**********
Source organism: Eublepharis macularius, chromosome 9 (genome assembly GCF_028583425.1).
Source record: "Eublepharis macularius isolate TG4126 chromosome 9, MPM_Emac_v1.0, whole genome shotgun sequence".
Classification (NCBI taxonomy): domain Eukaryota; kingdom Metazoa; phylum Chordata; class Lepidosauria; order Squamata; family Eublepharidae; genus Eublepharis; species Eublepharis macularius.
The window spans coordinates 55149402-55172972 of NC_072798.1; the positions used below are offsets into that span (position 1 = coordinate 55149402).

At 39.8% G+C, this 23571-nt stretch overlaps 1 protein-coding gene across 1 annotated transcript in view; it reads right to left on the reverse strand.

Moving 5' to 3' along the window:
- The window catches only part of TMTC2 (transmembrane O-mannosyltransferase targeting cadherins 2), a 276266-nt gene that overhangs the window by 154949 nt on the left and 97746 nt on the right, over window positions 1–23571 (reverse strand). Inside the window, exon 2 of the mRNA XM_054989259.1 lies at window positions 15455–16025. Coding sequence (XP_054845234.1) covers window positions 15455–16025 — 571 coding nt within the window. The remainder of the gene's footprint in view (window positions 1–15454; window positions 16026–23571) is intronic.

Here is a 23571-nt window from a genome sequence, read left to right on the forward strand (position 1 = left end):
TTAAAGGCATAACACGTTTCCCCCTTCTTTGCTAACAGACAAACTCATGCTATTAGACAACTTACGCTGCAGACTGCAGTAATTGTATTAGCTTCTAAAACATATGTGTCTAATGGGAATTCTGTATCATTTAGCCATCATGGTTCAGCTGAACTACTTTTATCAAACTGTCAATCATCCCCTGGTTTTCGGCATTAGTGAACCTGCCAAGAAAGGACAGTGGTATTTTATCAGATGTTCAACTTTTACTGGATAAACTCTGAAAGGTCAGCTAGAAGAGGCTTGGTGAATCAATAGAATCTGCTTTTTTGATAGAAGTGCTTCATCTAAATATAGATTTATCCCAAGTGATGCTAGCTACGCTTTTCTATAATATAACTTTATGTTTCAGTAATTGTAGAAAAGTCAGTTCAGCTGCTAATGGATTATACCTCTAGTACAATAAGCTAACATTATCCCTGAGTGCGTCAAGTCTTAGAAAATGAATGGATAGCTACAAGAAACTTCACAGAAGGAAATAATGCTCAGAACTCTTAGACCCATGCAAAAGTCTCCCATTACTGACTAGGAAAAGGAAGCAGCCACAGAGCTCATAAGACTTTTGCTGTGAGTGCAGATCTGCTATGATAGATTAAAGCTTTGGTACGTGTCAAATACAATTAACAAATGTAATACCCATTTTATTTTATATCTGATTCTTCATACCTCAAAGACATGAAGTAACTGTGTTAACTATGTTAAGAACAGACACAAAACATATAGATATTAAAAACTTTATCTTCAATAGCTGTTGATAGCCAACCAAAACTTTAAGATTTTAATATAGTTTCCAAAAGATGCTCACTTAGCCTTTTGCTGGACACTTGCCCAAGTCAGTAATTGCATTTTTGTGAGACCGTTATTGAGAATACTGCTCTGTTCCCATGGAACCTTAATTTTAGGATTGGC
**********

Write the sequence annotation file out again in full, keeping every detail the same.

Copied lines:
Source organism: Eublepharis macularius, chromosome 9 (genome assembly GCF_028583425.1).
Source record: "Eublepharis macularius isolate TG4126 chromosome 9, MPM_Emac_v1.0, whole genome shotgun sequence".
Classification (NCBI taxonomy): domain Eukaryota; kingdom Metazoa; phylum Chordata; class Lepidosauria; order Squamata; family Eublepharidae; genus Eublepharis; species Eublepharis macularius.
The window spans coordinates 55149402-55172972 of NC_072798.1; the positions used below are offsets into that span (position 1 = coordinate 55149402).

At 39.8% G+C, this 23571-nt stretch overlaps 1 protein-coding gene across 1 annotated transcript in view; it reads right to left on the reverse strand.

Moving 5' to 3' along the window:
- The window catches only part of TMTC2 (transmembrane O-mannosyltransferase targeting cadherins 2), a 276266-nt gene that overhangs the window by 154949 nt on the left and 97746 nt on the right, over window positions 1–23571 (reverse strand). Inside the window, exon 2 of the mRNA XM_054989259.1 lies at window positions 15455–16025. Coding sequence (XP_054845234.1) covers window positions 15455–16025 — 571 coding nt within the window. The remainder of the gene's footprint in view (window positions 1–15454; window positions 16026–23571) is intronic.

Here is a 23571-nt window from a genome sequence, read left to right on the forward strand (position 1 = left end):
TTAAAGGCATAACACGTTTCCCCCTTCTTTGCTAACAGACAAACTCATGCTATTAGACAACTTACGCTGCAGACTGCAGTAATTGTATTAGCTTCTAAAACATATGTGTCTAATGGGAATTCTGTATCATTTAGCCATCATGGTTCAGCTGAACTACTTTTATCAAACTGTCAATCATCCCCTGGTTTTCGGCATTAGTGAACCTGCCAAGAAAGGACAGTGGTATTTTATCAGATGTTCAACTTTTACTGGATAAACTCTGAAAGGTCAGCTAGAAGAGGCTTGGTGAATCAATAGAATCTGCTTTTTTGATAGAAGTGCTTCATCTAAATATAGATTTATCCCAAGTGATGCTAGCTACGCTTTTCTATAATATAACTTTATGTTTCAGTAATTGTAGAAAAGTCAGTTCAGCTGCTAATGGATTATACCTCTAGTACAATAAGCTAACATTATCCCTGAGTGCGTCAAGTCTTAGAAAATGAATGGATAGCTACAAGAAACTTCACAGAAGGAAATAATGCTCAGAACTCTTAGACCCATGCAAAAGTCTCCCATTACTGACTAGGAAAAGGAAGCAGCCACAGAGCTCATAAGACTTTTGCTGTGAGTGCAGATCTGCTATGATAGATTAAAGCTTTGGTACGTGTCAAATACAATTAACAAATGTAATACCCATTTTATTTTATATCTGATTCTTCATACCTCAAAGACATGAAGTAACTGTGTTAACTATGTTAAGAACAGACACAAAACATATAGATATTAAAAACTTTATCTTCAATAGCTGTTGATAGCCAACCAAAACTTTAAGATTTTAATATAGTTTCCAAAAGATGCTCACTTAGCCTTTTGCTGGACACTTGCCCAAGTCAGTAATTGCATTTTTGTGAGACCGTTATTGAGAATACTGCTCTGTTCCCATGGAACCTTAATTTTAGGATTGGC